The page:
For a while, it looked like constitutional carry was a slam dunk in Tennessee. The governor wasn’t just on board, he was pushing for it. His party controlled both chambers of the legislature. The people of Tennessee were cool with it. It was a perfect storm of what was needed to make constitutional carry a reality in the Volunteer State.
Then COVID-19 reached the shores of our fair nation.
While the virus has managed to spike a number of gun control bills, there’s a chance it might well do the same thing to constitutional carry in Tennessee.
In the 2020 legislative session in Tennessee, several bills were submitted, with considerable differences. Then, the Covid-19 virus, or Wuhan Flu, caught the attention of the legacy media and federal, state, and local governments.
On 19 March, 2020, the Tennessee legislature temporarily recessed, stopping legislative action. Constitutional Carry, which had been endorsed by the Governor, the majority leader in the House, and the Majority leader in the Senate, is dead in the water. The legislature hopes to resume the session on 1 June. From tenessean.com:Although lawmakers hope to return as early as June 1, the continued uncertainty of coronavirus has led some members to wonder when it might be safe to return to Nashville to continue their business for the year.
The Tennesee legislature was scheduled to be in session from 14 January, 2020, to 1 May, 2020. It is unknown how long the legislature may be in session after resuming the session on 1 June.
The legislature passed the budget on 19 March; there is little incentive for them to take up much work. 2020 is an election year, and legislators will wish to get out and campaign. Republicans hold supermajorities in both houses, so Democrats have incentive to limit the session as much as possible. Actions on HB2817, and SB2671 were put on hold as of 18 and 17 of March, respectively.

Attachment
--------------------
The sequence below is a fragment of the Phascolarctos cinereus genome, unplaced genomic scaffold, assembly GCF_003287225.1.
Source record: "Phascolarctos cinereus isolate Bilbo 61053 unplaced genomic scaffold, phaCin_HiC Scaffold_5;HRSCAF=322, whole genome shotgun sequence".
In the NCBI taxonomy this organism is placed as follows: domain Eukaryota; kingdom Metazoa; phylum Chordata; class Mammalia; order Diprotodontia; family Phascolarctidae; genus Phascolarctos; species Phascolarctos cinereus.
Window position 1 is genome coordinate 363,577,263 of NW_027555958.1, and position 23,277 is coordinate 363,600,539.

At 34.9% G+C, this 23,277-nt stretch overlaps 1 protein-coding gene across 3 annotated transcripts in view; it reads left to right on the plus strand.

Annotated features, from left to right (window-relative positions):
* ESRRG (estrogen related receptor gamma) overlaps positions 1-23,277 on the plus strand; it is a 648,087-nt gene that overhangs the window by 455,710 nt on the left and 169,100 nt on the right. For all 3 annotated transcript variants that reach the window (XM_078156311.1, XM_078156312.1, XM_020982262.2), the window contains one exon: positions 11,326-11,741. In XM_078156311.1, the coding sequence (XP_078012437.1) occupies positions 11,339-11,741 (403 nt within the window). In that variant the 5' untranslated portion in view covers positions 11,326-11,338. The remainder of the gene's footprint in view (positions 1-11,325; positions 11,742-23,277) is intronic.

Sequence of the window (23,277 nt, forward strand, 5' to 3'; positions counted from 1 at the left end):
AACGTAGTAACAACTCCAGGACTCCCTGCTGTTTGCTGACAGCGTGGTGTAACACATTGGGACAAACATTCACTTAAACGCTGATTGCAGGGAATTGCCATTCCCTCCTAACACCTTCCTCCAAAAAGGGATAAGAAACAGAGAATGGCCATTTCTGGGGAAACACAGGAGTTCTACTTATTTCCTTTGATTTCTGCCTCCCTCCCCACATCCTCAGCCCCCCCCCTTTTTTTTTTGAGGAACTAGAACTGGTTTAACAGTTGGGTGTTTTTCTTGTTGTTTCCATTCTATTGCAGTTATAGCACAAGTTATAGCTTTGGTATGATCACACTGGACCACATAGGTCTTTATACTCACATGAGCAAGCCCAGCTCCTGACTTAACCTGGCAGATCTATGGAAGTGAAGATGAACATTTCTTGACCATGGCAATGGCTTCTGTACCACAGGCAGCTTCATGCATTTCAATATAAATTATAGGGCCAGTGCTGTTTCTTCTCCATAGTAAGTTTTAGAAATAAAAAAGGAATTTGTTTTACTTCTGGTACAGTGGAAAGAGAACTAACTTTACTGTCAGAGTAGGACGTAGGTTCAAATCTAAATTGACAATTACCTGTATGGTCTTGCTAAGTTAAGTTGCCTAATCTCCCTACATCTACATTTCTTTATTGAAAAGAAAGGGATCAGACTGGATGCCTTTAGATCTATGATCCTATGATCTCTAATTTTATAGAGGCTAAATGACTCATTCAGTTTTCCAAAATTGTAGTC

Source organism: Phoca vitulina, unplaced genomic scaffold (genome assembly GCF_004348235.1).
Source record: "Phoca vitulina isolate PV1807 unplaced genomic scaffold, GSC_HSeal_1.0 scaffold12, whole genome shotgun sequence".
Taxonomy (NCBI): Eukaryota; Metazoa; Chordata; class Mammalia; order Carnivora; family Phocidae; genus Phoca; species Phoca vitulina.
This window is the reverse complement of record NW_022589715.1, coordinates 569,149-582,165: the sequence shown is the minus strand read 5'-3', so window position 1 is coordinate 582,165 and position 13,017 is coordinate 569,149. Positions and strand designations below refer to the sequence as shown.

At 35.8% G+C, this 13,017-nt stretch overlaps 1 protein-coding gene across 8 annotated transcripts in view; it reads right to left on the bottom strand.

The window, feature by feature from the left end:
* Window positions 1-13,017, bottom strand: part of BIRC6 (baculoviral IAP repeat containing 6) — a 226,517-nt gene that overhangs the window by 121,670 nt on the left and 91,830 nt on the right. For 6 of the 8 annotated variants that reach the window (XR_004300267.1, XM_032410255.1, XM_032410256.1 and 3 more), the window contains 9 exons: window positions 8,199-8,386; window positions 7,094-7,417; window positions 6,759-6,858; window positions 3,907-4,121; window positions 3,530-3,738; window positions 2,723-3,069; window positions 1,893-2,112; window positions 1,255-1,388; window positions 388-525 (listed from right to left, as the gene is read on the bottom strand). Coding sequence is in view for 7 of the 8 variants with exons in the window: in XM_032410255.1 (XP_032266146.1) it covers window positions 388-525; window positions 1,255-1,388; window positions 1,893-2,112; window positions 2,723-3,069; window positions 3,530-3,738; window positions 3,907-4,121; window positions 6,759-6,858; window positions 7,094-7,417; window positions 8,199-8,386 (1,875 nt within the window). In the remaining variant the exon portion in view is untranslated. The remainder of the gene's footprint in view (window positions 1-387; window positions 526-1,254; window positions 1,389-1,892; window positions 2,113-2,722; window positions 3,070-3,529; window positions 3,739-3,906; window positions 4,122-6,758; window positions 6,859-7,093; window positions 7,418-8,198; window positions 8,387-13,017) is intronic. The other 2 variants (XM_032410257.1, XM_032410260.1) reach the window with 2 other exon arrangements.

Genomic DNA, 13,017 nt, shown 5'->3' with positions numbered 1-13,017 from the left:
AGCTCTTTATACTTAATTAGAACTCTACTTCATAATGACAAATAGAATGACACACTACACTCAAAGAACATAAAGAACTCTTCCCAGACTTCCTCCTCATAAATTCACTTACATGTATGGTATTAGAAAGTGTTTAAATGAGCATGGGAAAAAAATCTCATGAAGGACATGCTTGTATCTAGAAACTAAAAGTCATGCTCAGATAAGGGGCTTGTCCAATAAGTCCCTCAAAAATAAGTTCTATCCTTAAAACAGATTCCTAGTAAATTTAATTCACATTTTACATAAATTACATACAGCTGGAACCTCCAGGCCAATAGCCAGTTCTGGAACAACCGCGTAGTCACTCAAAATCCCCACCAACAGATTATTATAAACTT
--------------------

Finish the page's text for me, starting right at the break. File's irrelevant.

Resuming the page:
This shows how events can derail the best laid plans. No one planned for a pandemic to shut down the legislature for over two months.
How high a priority passage of Constitutional Carry was to the legislature is unknown. If it had been a priority, it could have been passed rather quickly.
And that is the real question.
If it’s a high enough priority, this could still happen for Tennesseans. The thing is, it’s not overly likely.
To be sure, this is likely to be one of the least productive legislative sessions for every state in ages. After all, just how many bills are actually going to be passed with legislatures having such abbreviated sessions?
But some bills will get passed. It just remains to be seen whether constitutional carry will be one of them.
However, the governor came out and acknowledged his desire to see this become law. That suggests it may be a rather high priority, especially if it can be passed with minimal fuss. So not all hope is gone.
Yet a lot of attention may also be focused on restoring the economy, which may draw attention away from something like constitutional carry. At this point, it could go either way.
So while we’ve seen a lot of gun control bills fall apart due to the virus, it’s not all roses on that front either.